Latin's leading Leftist turns against students ... An opposition student movement is back at the center of Venezuela's political stage with small but high-profile protests against a proposal that would let leftist President Hugo Chávez run for re-election. Student activism was credited with helping to defeat a previous attempt in 2007 to lift a two-term limit on presidents that would have allowed Chávez to stay in power as long as he kept winning elections. Chávez, a strident critic of the United States who has pursued a socialist agenda of nationalizing various industries in the oil-producing country, was elected in 1998 and again in 2006. The next presidential election will be held in 2012. In the run-up to a Feb. 15 national referendum on whether to lift the term limits, small groups of university students have grabbed headlines by clashing with police in recent days. "We are here because, by presenting a new reform, the government is once again disrespecting the Venezuelan constitution," youth leader Manuela Bolivar said in front of riot police at a protest. (uk.reuters.com)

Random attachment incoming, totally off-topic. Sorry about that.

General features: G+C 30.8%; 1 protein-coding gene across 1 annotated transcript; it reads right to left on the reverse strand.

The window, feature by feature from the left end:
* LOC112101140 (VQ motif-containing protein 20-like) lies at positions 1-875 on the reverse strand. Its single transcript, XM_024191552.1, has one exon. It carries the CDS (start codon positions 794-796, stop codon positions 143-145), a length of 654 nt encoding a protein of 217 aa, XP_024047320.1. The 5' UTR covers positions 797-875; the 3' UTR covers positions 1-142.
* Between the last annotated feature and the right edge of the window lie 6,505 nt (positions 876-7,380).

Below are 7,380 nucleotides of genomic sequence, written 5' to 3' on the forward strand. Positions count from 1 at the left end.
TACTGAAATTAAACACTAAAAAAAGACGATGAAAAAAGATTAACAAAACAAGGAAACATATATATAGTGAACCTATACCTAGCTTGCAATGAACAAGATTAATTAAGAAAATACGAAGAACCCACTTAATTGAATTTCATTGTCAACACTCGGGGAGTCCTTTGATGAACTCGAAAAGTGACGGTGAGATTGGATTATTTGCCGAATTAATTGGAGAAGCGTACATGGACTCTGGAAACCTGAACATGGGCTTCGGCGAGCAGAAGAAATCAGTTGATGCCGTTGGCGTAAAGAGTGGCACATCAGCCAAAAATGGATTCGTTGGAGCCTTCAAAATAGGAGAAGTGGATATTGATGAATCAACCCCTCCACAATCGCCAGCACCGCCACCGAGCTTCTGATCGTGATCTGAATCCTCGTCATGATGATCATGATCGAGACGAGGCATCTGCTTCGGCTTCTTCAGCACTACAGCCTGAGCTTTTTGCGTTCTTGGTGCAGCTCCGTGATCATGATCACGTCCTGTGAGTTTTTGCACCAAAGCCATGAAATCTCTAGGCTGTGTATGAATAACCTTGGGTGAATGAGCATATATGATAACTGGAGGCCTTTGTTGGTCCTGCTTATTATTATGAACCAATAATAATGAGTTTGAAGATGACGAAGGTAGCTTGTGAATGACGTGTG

Bam to rectify view of Chávez ... Venezuelan Minister of Foreign Affairs Nicolás Maduro asked U.S. President Barack Obama to "correct" his criticisms against President Hugo Chávez. The diplomat claimed that the new US president is not aware of the new realities of Latin America, AP reported. Maduro told state TV channel VTV that he "hoped Obama to rectify," following his declarations last week to a US network claiming that Chávez "has disrupted progress in Latin America." "President Chávez has won 12 of the last 14 votes in Venezuela over the last 10 years. He is a legitimate president and his leadership has gone beyond the regional sphere," said the Venezuelan Foreign Minister, as quoted by official news agency ABN. He added that Obama's comments mirror his "absolute ignorance" of the new Latin American reality. (english.eluniversal.com)